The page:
Conference for Undergraduate Women in Physics
Congratulations to our poster prize winners!
- Autumn Bauman, University of Colorado, Denver, "Further Characterisation of AstroPix Sensor"
- Tanvi Krishnan, Harvey Mudd College, "Analyzing the Efficiency of the Trigger System in the ICARUS Neutrino Detector"
- Alana Hartsell-White, University of California, Santa Barbara, "Chemical gradients coupled to self-generated activity exhibit largescale structure formation in active materials"
- Marina Beltran, Embry-Riddle Aeronautical University, Prescott, "Modeling Spectra of Exoplanet Atmospheric Compositions from Stellar Elemental Abundances"
- Audrey Cole, Harvey Mudd College, "Viability of a Novel Technique for Low-Mass Leptoquark Searches"
The Conferences for Undergraduate Women in Physics (CUWiP) are an annual program of the American Physical Society (APS) to help undergraduate women continue in physics by providing them with the opportunity to experience a professional conference, information about graduate school and professions in physics, and access to other women in physics of all ages with whom they can share experiences, advice, and ideas. The national and local organizing committees of APS CUWiP strive to create a welcoming environment for all, including undergraduate women and gender minorities.
All meals and accommodation (Friday and Saturday nights) during the conference are organized and the costs are met by CUWiP. Travel to the conference is usually paid for by your home department, and if this is not possible there are funds available to support travel to CUWiP (see details here) so no one has to miss out on CUWiP for financial reasons. There is a $45 registration fee, which can be waived if necessary; to request a fee waiver, please contact firstname.lastname@example.org.
Eleven sites across the United States and one in Canada will simultaneously host CUWiP on January 20-22, 2023. Activities include research talks by faculty, panel discussions about graduate school and careers in physics, presentations and discussions about women in physics, laboratory tours, student research talks, a student poster session, and several meals during which presenters and students interact with each other. All sites will participate virtually in the keynote address to be given by Prof. Nadya Mason.
UC Merced and the Department of Physics value diversity and are committed to making all CUWiP participants feel safe and welcome here. We hope to see you here in January!
CUWiP has become incredibly popular. In order to maximize the number of CUWiP participants we can accommodate, we will allocate participants to sites based on travel logistics and site capacity. Please do not purchase travel or plan to be at a specific site until you receive an email confirming you have been accepted to a specific CUWiP site.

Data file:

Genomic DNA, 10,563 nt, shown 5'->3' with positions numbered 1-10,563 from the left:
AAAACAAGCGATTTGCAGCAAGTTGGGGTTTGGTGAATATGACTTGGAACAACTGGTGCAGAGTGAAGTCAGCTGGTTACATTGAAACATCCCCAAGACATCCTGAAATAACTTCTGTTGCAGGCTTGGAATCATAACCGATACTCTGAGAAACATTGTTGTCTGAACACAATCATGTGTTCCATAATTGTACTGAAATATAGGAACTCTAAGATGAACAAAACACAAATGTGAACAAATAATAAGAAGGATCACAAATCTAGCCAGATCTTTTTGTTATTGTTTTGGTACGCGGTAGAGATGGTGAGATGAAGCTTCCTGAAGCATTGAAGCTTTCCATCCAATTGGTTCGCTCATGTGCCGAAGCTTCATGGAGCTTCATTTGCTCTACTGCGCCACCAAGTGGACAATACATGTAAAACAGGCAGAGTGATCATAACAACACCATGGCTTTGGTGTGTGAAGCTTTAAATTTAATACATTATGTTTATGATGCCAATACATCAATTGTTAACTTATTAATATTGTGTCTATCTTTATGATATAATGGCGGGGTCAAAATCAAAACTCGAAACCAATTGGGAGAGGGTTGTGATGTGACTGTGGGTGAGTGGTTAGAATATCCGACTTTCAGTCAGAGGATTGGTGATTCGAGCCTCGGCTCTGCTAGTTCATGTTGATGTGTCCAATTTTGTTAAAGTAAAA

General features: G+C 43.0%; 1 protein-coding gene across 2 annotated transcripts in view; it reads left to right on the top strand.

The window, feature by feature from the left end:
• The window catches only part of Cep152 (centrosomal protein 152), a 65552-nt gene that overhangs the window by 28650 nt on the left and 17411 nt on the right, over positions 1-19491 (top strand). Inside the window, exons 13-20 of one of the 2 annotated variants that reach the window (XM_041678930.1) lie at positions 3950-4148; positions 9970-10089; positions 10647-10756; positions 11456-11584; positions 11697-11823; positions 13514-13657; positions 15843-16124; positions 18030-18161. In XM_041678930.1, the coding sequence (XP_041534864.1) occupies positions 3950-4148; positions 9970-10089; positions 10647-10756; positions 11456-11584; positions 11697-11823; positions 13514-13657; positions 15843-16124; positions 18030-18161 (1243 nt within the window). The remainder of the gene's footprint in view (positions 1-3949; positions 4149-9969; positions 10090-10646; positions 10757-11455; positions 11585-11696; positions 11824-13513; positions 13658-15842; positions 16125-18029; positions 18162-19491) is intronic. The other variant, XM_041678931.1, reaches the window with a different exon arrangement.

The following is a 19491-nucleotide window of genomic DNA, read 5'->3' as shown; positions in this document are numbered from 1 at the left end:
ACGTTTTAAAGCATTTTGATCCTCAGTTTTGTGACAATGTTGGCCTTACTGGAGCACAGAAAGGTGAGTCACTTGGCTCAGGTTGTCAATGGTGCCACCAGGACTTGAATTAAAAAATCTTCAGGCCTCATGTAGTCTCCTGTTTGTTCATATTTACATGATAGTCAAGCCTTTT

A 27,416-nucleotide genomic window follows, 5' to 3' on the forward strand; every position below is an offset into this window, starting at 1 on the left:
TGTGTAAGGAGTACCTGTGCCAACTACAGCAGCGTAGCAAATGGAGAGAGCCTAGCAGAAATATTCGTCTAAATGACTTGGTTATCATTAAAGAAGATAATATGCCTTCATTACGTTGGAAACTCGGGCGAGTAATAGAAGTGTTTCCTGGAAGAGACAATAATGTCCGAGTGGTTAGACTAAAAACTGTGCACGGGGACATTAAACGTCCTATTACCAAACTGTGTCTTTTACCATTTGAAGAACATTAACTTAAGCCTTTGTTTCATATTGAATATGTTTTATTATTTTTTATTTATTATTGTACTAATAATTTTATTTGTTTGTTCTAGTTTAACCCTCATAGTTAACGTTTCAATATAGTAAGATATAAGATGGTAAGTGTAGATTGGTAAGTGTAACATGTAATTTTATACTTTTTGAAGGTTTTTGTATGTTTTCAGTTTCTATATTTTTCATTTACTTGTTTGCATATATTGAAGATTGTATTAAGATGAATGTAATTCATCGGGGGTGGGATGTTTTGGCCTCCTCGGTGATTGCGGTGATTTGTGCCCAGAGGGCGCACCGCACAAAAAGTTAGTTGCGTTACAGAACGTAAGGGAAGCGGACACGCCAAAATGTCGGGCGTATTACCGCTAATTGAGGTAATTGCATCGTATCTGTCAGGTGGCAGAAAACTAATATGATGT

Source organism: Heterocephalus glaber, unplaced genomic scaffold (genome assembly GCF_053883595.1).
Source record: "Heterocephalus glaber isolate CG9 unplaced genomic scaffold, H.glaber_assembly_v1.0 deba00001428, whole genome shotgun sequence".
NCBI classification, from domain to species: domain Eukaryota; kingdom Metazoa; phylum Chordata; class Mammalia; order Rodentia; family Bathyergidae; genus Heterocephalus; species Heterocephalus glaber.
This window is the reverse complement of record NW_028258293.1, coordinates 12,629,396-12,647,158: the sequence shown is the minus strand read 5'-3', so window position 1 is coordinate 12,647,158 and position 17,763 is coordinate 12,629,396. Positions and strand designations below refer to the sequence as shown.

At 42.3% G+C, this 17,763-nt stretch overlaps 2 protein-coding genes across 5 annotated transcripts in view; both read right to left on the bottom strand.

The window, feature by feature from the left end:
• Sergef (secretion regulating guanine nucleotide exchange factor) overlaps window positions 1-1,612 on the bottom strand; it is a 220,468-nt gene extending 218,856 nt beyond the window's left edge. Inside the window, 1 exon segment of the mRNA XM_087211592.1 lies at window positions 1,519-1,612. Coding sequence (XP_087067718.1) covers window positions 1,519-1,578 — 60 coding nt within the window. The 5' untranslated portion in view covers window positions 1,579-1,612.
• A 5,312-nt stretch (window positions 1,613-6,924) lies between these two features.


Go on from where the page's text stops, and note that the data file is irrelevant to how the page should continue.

About UC Merced
Founded in 2005, UC Merced is the tenth and newest campus of the University of California system, with a mission to establish a research university in the historically underserved San Joaquin Valley region of California. Current enrollment is about 8,000 undergraduate students and 700 graduate students.
The Department of Physics has 21 professors, of whom 7 are women, representing one of the largest cohorts of female physics professors in the U.S. by percentage. The UC Merced physics community also includes around 60 Ph.D. students and 60 undergraduate majors. Research groups in the department participate in summer research internship programs for undergraduates, such as those run by the Center for Cellular and Biomolecular Machines and the NASA-funded Merced nAnomaterials Center for Energy and Sensing (MACES).
The City of Merced has a population of about 83,000, a walkable downtown Main Street, and a network of bike paths traversing a large portion of the city. The main campus of the university is located about 3 miles outside the city, adjacent to Lake Yosemite, with views of the Sierra Nevada foothills and, on a clear day, the Sierra peaks themselves.
Venue: UC Merced Conference Center
These conferences are supported in part by the National Science Foundation (PHY-1346627, PHY-1622510, and PHY-2012033) and by the Department of Energy (DE-SC0011076). Further details are available on the APS conference website. Additional support for the conference at UC Merced is provided by Lawrence Livermore National Laboratory, the University of Oregon Knight Campus Graduate Internship Program, General Atomics, the Research Corporation for Science Advancement, MKS Instruments, Inc., and the American Physical Society Division of Soft Matter.
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